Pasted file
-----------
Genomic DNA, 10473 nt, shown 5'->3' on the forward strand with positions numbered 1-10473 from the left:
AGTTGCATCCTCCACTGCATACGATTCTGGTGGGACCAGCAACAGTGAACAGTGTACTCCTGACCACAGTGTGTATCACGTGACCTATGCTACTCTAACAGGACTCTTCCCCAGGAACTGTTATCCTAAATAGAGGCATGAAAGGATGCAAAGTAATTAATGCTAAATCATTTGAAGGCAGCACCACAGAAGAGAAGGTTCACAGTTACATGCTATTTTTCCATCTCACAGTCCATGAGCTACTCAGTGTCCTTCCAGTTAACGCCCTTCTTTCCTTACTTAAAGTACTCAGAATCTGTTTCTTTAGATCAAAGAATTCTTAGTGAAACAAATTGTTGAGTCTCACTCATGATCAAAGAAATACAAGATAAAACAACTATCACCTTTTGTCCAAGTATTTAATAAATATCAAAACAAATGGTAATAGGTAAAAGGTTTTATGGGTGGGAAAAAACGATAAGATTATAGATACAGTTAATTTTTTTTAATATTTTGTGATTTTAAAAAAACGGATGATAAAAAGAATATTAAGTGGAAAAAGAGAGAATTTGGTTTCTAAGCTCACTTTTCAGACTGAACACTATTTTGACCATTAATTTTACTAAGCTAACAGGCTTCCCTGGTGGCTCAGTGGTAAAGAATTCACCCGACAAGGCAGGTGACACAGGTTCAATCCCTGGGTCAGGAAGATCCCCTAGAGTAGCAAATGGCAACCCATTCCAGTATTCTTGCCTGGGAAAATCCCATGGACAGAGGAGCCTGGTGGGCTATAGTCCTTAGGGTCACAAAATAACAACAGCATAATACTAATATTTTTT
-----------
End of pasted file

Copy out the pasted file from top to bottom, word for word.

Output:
Genomic DNA, 10473 nt, shown 5'->3' on the forward strand with positions numbered 1-10473 from the left:
AGTTGCATCCTCCACTGCATACGATTCTGGTGGGACCAGCAACAGTGAACAGTGTACTCCTGACCACAGTGTGTATCACGTGACCTATGCTACTCTAACAGGACTCTTCCCCAGGAACTGTTATCCTAAATAGAGGCATGAAAGGATGCAAAGTAATTAATGCTAAATCATTTGAAGGCAGCACCACAGAAGAGAAGGTTCACAGTTACATGCTATTTTTCCATCTCACAGTCCATGAGCTACTCAGTGTCCTTCCAGTTAACGCCCTTCTTTCCTTACTTAAAGTACTCAGAATCTGTTTCTTTAGATCAAAGAATTCTTAGTGAAACAAATTGTTGAGTCTCACTCATGATCAAAGAAATACAAGATAAAACAACTATCACCTTTTGTCCAAGTATTTAATAAATATCAAAACAAATGGTAATAGGTAAAAGGTTTTATGGGTGGGAAAAAACGATAAGATTATAGATACAGTTAATTTTTTTTAATATTTTGTGATTTTAAAAAAACGGATGATAAAAAGAATATTAAGTGGAAAAAGAGAGAATTTGGTTTCTAAGCTCACTTTTCAGACTGAACACTATTTTGACCATTAATTTTACTAAGCTAACAGGCTTCCCTGGTGGCTCAGTGGTAAAGAATTCACCCGACAAGGCAGGTGACACAGGTTCAATCCCTGGGTCAGGAAGATCCCCTAGAGTAGCAAATGGCAACCCATTCCAGTATTCTTGCCTGGGAAAATCCCATGGACAGAGGAGCCTGGTGGGCTATAGTCCTTAGGGTCACAAAATAACAACAGCATAATACTAATATTTTTT